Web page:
Govt Calls for Support of European Businesses on Palm Oil Negotiation
The Government has called for the support of the European Union-based businesses to voice Indonesia’s concern on negotiation and diplomacy to challenge the EU’s discrimination against palm oil. As reported earlier, on 13 March 2019 European Commission adopted Delegated Regulation no.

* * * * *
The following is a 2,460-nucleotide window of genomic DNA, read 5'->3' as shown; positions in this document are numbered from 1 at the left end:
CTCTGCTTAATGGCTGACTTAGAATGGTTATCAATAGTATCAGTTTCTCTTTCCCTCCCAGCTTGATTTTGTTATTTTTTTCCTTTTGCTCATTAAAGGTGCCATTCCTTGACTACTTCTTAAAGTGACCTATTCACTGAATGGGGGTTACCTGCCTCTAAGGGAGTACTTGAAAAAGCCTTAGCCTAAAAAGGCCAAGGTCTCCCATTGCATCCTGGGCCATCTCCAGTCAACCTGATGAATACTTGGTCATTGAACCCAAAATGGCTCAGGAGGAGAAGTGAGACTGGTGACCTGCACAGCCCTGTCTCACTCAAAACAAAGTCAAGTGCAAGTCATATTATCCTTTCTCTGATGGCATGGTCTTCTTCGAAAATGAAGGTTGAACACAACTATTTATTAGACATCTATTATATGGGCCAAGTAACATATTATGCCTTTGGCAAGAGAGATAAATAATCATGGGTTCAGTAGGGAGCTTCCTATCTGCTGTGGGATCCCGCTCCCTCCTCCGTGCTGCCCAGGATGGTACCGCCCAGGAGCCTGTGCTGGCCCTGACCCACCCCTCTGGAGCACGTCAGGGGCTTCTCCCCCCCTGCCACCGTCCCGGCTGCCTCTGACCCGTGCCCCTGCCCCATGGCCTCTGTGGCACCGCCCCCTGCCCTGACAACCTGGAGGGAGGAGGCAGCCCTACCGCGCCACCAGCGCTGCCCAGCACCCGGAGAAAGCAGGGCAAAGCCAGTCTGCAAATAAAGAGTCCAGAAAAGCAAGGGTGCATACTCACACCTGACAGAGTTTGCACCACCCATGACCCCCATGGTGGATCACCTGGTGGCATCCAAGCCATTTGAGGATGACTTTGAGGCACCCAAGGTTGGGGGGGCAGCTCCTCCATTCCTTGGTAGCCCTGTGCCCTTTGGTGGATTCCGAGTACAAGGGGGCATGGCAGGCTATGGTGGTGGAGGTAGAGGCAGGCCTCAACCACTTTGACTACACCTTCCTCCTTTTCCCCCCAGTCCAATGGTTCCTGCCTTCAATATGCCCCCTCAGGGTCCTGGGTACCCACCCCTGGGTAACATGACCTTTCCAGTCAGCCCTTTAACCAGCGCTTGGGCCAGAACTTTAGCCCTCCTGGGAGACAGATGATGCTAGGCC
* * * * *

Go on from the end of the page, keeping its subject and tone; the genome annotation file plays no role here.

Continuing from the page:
The Government has called for the support of the European Union-based businesses to voice Indonesia’s concern on negotiation and diplomacy to challenge the EU’s discrimination against palm oil. As reported earlier, on 13 March 2019 European Commission adopted Delegated Regulation no. C (2019) 2055 Final on High and Low ILUC Risk Criteria on biofuels. The draft classifies palm oil as unsustainable high-risk ILUC vegetable oil. For that reason, Ministry of Foreign Affairs chaired a forum attended by European company leaders in Jakarta, Wednesday (20/3/2019) to explain the Government position. The explanation was given by Minister for Economic Affairs Darmin Nasution accompanied by Coordinating Minister for Maritime Affairs Luhut Panjaitan and Vice Minister for Foreign Affairs A.M. Fachir According to Darmin, palm oil is a very important commodity with US$ 17.89 billion export value in 2018. He added that the palm oil industry contributes up to 3.5% of Indonesia’s Gross Domestic Product and provides employment for 19.5 million workers, including 4 million oil palm farmers in it. Palm oil is also an important part of the strategy to meet the needs of national energy replacing fossil fuels and has an important role in alleviating poverty in Indonesia, he added. The Minister also laid stressed on good relationship with the EU, especially economic relationship. “The President of Indonesia has expressed concern on the wider trade and investment relations with the EU should the discrimination against palm oil be confirmed.” The Strategic Partnership between ASEAN-EU is on hold and Indonesia is examining bilateral relations with Member States that have been most supportive of the discriminatory actions proposed by the Commission. “If the discrimination against palm oil continues, we are afraid this will affect years of good relations between Indonesia and the EU, especially at this time when we are conducting intensive discussions on Indonesia-European Union Comprehensive Economic Partnership Agreement (IEU-CEPA),” Darmin added. Echoing a similar sentiment, Coordinating Minister for Maritime Affairs Luhut B. Pandjaitan stressed that palm oil has a positive impact in reducing poverty. He also highlighted the Government’s commitment to environmental issues. “We are being discriminated against and almost 20 million of our people, especially the farmers, will be affected. Of course, we should respond to it. We are not a poor country, but a developing one. This is of our national interest,” Luhut said, adding that the Indonesian Government is asking for a full support from the EU business communities to convey Indonesia’s concerns to their governments related to the acts of discrimination. Indonesia will continue to collaborate with palm oil producing countries within the CPOPC (Council of Palm Oil Producing Countries) and ASEAN. This effort does not only aim to promote sustainability of palm oil but also to encourage a joint position against the European Commission’s discriminatory actions. Luhut further said that the Government continues to make effort to stop the process of passing the RED II Delegated Act to maintain partnership and friendship between Indonesia and the EU, considering that at the moment both parties are trying to expand and improve relations through IEU-CEPA cooperation. (Sources: Press Release Coordinating Ministry of Economic Affairs/Setkab RI)